Facing criminal charges of any kind has the potential to be life-altering, and harassment charges are no exception. These charges come with a possibility of harsh penalties that can impact your life, both in the immediate future and after you have served your sentence. Below is some information to help you understand these charges, their possible penalties, and the options you have as a defendant.
Under Colorado law, defendants are guilty of criminal harassment if they intentionally harass, alarm, or annoy other people in specific ways. Actions that may be considered harassment in this state include:
Keep in mind that these actions will not automatically qualify as criminal harassment. The prosecution must be able to show that the defendant intended to harass the victim when engaging in the behavior. For example, simply calling someone at an inconvenient time is not considered harassment under Colorado law unless you made the call with the intent to upset or harm the individual in some way. If there is no evidence of intent to harass, annoy, or alarm, the charge won't stick.
Harassment charges often overlap with other charges, such as domestic violence, child abuse, or disorderly conduct.
The penalties for criminal harassment depend on the specific charge. In most cases, criminal harassment is a Class 3 Misdemeanor. However, if the harassment was discriminatory in nature, it will be a Class 1 Misdemeanor instead, which is a more serious charge with the potential for a harsher sentence. Harassment may be considered discriminatory if it was based on the victim's race, color, religion, ancestry, mental disability, physical disability, sexual orientation, or national origin.
For example, if you harass someone who is a former romantic partner, you will likely be charged with a Class 3 Misdemeanor. However, if you instead harass or threaten bodily harm against someone because they are gay, you will face a Class 1 Misdemeanor.
The penalties for a Class 3 Misdemeanor conviction include probation or up to six months in jail and/or a fine of $50 to $750. The penalties for a Class 1 Misdemeanor include six to 18 months in jail and/or a fine of $500 to $5,000. In addition to these penalties, the conviction will appear on your criminal record, which may continue to impact your life even after you have served your time and/or paid the required fine.
Because the penalties for a Class 3 Misdemeanor conviction are so harsh, hiring a qualified attorney is essential. Having the right attorney on your side can be the difference between a conviction with a harsh sentence and a dismissal of your charges.
As the defendant in a criminal case, you have the right to representation from an attorney. Although you can choose to defend yourself in these cases, this is rarely recommended. A criminal defense attorney will have in-depth knowledge of the laws that apply in your case, as well as experience in defending previous clients in court.
After you have selected an attorney, they will typically begin by reviewing the evidence and taking the time to learn as much as possible about your case, as well as your criminal history. Based on this information, your attorney will be able to make customized recommendations. Depending on the situation, you may be offered a plea bargain, which is an agreement that allows you to qualify for a reduced charge and/or sentence in return for a guilty plea. Your attorney can help you decide whether to accept this deal.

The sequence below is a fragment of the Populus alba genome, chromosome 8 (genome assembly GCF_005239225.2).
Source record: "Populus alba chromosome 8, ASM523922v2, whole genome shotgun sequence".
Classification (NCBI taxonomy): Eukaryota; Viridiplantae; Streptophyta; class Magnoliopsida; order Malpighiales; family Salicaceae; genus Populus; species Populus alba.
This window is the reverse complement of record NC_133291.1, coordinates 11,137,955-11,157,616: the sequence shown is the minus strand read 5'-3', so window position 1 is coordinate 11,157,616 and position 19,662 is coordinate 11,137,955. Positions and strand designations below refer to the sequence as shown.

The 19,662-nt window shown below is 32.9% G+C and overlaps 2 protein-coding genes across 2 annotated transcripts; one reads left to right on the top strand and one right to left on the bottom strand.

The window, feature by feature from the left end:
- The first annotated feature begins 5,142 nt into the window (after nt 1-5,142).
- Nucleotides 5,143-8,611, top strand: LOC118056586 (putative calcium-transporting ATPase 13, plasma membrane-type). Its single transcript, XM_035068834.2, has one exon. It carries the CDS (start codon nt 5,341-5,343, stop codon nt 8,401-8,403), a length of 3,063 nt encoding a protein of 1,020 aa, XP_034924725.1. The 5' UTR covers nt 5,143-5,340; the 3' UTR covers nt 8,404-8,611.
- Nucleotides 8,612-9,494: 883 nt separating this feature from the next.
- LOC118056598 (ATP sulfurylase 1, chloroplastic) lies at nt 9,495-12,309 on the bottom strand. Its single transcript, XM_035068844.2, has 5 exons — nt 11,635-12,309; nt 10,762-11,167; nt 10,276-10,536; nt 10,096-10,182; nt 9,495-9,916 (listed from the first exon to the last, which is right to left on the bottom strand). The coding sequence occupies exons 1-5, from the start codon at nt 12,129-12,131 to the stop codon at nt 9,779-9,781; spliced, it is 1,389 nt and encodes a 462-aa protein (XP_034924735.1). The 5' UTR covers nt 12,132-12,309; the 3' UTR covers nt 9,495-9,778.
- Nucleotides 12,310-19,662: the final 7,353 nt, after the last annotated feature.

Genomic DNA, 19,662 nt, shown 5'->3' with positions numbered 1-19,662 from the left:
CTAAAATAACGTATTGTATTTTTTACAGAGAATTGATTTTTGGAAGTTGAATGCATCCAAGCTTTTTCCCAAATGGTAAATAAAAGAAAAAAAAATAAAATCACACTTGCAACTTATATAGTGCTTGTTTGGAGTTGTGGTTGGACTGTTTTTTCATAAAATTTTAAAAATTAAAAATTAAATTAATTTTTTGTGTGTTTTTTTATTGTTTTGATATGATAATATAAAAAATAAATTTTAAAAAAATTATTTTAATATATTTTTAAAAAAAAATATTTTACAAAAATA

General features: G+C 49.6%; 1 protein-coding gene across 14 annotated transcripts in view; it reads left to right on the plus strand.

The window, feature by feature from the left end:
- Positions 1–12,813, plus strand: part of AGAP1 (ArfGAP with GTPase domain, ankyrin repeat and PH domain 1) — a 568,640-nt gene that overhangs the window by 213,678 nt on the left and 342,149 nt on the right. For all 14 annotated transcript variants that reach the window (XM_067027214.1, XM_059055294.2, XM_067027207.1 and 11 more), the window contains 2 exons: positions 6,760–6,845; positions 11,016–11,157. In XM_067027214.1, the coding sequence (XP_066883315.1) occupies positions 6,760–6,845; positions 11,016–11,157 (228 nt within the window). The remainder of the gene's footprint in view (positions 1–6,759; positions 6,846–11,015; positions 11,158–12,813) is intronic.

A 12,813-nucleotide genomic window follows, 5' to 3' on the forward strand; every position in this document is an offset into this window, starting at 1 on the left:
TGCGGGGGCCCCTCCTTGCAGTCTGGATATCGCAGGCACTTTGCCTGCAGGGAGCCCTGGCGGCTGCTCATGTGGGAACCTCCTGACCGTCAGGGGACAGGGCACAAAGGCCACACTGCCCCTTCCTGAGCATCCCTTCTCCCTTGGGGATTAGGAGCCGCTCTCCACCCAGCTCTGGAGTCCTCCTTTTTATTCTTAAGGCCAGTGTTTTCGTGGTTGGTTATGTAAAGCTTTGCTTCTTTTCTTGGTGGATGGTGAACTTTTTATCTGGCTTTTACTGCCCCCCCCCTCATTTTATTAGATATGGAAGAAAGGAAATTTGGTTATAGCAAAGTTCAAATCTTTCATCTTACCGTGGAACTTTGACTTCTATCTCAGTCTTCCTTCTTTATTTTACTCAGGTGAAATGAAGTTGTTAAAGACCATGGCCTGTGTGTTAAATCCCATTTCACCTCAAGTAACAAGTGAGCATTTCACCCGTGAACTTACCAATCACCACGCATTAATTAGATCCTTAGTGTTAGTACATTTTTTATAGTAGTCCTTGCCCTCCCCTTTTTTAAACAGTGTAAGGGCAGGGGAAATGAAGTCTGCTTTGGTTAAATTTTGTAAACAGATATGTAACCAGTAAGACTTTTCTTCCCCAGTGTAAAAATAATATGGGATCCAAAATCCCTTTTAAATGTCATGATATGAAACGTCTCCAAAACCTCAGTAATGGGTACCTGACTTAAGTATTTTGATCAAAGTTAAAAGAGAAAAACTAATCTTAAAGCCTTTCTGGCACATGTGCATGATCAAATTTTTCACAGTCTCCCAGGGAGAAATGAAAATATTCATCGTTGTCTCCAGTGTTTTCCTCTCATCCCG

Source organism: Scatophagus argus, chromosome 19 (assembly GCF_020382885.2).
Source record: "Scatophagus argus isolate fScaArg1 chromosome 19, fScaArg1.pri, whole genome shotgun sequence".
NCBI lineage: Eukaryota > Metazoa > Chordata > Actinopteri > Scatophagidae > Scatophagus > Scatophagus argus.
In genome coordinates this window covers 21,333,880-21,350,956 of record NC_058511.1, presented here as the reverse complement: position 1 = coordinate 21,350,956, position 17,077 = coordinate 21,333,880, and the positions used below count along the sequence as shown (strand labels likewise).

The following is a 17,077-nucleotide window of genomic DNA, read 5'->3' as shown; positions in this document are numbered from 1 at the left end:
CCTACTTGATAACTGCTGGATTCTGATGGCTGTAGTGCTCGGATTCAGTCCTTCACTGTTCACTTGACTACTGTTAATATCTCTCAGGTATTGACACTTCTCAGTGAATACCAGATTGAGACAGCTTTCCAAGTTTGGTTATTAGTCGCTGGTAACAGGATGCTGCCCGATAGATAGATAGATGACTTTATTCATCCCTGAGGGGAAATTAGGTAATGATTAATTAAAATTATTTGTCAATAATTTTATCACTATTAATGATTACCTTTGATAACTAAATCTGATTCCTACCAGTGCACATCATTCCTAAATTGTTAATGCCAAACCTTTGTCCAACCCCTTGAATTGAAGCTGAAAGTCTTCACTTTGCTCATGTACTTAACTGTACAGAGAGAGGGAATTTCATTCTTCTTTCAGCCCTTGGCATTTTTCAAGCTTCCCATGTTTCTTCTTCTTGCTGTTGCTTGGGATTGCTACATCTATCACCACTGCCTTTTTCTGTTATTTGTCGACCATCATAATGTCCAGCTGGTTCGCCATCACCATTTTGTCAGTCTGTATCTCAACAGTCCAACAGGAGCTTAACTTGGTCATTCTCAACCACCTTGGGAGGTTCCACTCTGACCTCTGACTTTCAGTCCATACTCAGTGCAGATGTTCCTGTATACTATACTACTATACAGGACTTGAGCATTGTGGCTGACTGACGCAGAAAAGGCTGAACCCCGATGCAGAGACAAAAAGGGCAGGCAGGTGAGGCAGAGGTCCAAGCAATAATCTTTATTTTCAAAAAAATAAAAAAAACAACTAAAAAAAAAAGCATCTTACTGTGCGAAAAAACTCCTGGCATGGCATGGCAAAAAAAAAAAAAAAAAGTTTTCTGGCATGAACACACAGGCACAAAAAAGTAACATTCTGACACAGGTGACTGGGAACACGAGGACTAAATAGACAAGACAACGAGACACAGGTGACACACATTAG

If your case goes to trial, your attorney will help you build the strongest arguments possible for court. They will also be by your side every step of the way, speaking for you in the courtroom and making sure that your rights are protected at all times.
When working with a criminal defense attorney, remember that your conversations are privileged and protected by law. It is in your best interest to tell your attorney the truth at all times and withhold no relevant information when discussing your case. When your attorney is fully informed, they will be able to provide you with the best quality advice and service.
Every harassment case is unique. However, there are several common defense strategies used to combat criminal harassment charges in Colorado. Perhaps the most common defense used is lack of intent. In such cases, the defendant may admit to the behaviors in question but maintain that they had no intention of harassing or harming anyone when engaging in these behaviors. For example, a defendant who called an ex-partner several times during the night may have made these calls only because they were lonely, not because they wanted to harass the ex-partner.
Some of the other common harassment defenses include:
Any defense used must be backed by evidence and sound reasoning to be effective in court. Your attorney will be able to help you choose the best defense strategy in your specific situation.
If you have been charged with criminal harassment in the state of Colorado, you need to seek advice from an experienced criminal defense attorney as soon as possible. Only a qualified attorney will be able to ensure that you have the best chance of winning your case or of otherwise achieving a good outcome. Our law firm has represented many clients facing criminal charges in Colorado, including harassment. Criminal defense is one of our key practice areas, and we are here to help you explore your options and in order to help you maximize your chances of achieving the best outcome in your case. Please contact our office today to make an appointment or to learn more.
The information on this website is for general information purposes only. Nothing on this site should be taken as legal advice for any individual case or situation. This information is not intended to create, and receipt or viewing does not constitute, an attorney-client relationship.
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